We live in the age of the pop culture revival, and the arrival of the eternal film and movie franchises, all born or borrowing from the model of superhero comics storytelling. Astro City, one of the most storied and beloved superhero comics of all time, went through a revival of its own in 2013, and that it came back as strong as ever was a miracle in and of itself. Over the course of a year, Charlotte Finn will be examining this miracle – all 52 issues – as she spends A Year in the Big City. This feature was originally published on her site, and Charlotte has kindly allowed it to be republished on Shelfdust.
This week’s issue is focusing on a creature who is 50% face… which is appropriate, considering what happens.
The Living Nightmare is about as close to iconic as an Astro City villain gets; usually an Astro City villain is merely there to bring out something about a passerby or a hero. Sometimes they get focus issues in which they find out that they want money more than fame, or where they realize that knowing a superhero’s secret I.D. is not all it’s cracked up to be. But usually, that’s all they get.
But the Living Nightmare fought Samaritan to a standstill, and the rules of superhero comics apply: if you can stand up to the Big Gun, you have heat.
It helps that the Living Nightmare is an amazing visual, the kind of thing you wouldn’t dare translate to the big screen (though in this post-Raganrok world, anything’s possible.) The iconography of a jack-o-lantern – a human face reduced to abstract light in the darkness – combined with a head that is all eyes but no mouth? There’s a lot of psychology you could read into all of that.
This time, the Living Nightmare is illustrated by Jesus Merino, who is quickly becoming a regular on this book – Merino’s take on the Nightmare is less a formless shadow where the mouth on their chest is the only detailed thing, as illustrated in Astro City #26, and more a mass of muscle where it’s the face that is flatter and more featureless. Anderson is the Astro City artist, far as I’m concerned, but seeing other takes like this brings to mind just how much the art is the comic.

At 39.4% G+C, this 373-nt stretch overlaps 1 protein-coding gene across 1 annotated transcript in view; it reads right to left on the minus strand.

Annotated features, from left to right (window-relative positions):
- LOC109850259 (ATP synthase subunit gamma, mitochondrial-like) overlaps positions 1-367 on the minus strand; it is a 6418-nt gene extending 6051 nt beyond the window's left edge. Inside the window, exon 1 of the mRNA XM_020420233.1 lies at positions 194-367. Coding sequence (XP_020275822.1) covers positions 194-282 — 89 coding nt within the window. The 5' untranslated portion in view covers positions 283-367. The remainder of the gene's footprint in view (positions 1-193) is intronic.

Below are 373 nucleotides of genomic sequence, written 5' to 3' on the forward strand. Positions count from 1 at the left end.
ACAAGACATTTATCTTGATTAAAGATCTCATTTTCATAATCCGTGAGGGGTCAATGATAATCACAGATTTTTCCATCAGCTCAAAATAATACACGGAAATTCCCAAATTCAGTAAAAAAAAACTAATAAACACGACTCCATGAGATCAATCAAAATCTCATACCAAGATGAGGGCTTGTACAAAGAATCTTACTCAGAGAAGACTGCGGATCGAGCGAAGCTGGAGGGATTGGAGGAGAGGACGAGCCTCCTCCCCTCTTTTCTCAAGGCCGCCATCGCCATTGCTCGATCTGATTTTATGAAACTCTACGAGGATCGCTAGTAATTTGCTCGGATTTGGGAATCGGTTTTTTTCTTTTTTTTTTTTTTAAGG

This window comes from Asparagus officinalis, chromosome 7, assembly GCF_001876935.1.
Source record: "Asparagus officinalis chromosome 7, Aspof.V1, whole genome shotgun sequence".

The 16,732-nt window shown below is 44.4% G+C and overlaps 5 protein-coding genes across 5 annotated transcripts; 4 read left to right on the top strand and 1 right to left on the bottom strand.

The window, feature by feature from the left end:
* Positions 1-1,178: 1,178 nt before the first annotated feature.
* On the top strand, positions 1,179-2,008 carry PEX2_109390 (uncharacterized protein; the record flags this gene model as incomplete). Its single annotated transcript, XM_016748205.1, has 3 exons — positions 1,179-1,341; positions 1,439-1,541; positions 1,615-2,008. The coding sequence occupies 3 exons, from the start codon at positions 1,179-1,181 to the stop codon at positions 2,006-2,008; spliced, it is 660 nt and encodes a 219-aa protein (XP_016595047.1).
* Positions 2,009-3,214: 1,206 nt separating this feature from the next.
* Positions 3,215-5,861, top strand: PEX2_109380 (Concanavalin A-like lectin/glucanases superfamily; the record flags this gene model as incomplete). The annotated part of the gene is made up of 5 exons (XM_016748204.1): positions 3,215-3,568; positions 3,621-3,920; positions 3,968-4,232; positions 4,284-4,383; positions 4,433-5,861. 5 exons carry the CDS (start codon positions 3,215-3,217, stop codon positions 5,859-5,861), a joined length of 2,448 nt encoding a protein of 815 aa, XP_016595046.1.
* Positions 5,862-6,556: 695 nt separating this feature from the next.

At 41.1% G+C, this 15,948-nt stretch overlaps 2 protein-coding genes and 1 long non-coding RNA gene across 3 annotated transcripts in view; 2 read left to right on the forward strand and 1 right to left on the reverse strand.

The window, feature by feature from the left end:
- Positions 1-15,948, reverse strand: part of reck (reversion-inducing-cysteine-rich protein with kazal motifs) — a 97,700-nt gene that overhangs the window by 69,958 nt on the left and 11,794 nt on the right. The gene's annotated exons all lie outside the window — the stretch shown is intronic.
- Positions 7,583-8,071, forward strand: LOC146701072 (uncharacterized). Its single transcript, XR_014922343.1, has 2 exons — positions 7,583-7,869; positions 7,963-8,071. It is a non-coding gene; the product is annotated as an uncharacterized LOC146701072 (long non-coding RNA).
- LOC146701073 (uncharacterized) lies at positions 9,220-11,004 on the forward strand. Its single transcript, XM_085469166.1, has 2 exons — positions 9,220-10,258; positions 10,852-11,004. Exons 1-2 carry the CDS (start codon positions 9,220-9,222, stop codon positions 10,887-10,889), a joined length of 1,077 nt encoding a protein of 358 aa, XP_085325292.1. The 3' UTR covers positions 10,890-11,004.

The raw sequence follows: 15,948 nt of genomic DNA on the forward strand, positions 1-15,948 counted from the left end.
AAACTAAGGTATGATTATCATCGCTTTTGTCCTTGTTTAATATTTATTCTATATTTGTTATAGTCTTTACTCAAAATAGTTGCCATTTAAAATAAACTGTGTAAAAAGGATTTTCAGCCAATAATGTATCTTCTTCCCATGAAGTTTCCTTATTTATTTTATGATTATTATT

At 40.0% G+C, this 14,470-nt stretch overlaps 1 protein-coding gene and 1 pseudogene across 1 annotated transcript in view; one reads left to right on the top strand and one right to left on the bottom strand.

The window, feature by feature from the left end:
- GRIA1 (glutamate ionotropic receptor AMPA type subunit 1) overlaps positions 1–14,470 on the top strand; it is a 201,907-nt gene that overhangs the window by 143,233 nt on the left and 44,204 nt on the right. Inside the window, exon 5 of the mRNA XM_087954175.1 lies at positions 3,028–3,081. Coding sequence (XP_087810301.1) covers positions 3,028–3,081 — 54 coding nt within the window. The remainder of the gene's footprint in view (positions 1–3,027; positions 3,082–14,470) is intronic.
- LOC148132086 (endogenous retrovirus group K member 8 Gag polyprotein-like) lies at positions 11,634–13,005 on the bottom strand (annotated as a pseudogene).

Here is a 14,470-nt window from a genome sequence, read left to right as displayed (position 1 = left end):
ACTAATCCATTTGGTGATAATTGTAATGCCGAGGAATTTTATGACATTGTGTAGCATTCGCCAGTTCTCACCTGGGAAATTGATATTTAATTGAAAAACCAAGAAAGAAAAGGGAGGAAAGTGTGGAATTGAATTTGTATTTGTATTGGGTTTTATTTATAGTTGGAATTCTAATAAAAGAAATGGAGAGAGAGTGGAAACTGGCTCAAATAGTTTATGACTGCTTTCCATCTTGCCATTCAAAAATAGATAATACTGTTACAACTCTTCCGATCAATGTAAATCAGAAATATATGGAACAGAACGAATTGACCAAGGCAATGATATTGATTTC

This issue, various people are getting nightmares about being the Living Nightmare, which was last seen being sucked out of Samaritan and into teensy glass tubes. Now they’re free and they’re gunning for Honor Guard – but once again, the Nightmare’s changed, and not all is as it seems.
We get a flashback to the 1960s, where they’re created, and some brief history of their exploits throughout the years. There’s a brief aside where the Living Nightmare’s consciousness is overridden by a soldier…
… in a panel that just screams The Weird Era (as in, “hey, remember that weird era of the Justice League where they hung out in Detroit?”) This is where I started to go “hmmm,” and having them mention that the Living Nightmare always represents fear but always changes in how that is expressed, sealed the deal: he’s the Hulk.
Okay, not exactly the Hulk, but all the interactions people have with the Nightmare in this issue sure seem to evoke the Hulk. The way the Living Nightmare embodies a primal human emotion that seems bottomless, the way they had a face turn, the way they’re a mercurial, ever-changing, massive physical threat, born out of the 60s? Pop psychology may not be the atomic bomb, but it’s hard to argue there’s not a link between the results…
… even if the Leader isn’t quite the same as a robot with a domino tile for a head. (By the way, there is a robot with a domino tile for a head in this. I love comics, I truly do.)
But the most important thing that the Living Nightmare shares with the Hulk is not what they are, but what they represent – that a universal human emotion, even a negative one, is a part of our lives and can’t just be switched off. That it will change, and that it will never be fully under your control, and that it will always be there.
By the end of this story, the Living Nightmare – under their own volition – joins Honor Guard, to learn about themselves, and Samaritan – who not too long ago, was poisoned by the Nightmare’s presence – reaches out to grasp the hand of friendship, signifying that fear can be a positive – that it can keep us safe, just as superheroes do.
In other words, he turns face. See how much effort I put into setting up that pun?
It also gives us Happy Living Nightmare, which is a treat.
A short one this week, but next week, it’s the return of Steeljack, who’s become a private dick leanin’ on stoolies and sortin’ out all the “Suzie Squealers” and “Danny Dime-Droppers” that are just part of being a totally realistic private eye. See you then!
Astro City #31
Written by Kurt Busiek
Drawn by Jesús Merino
Coloured by Alex Sinclair
Lettered by John G. Roshell and Jimmy Betancourt
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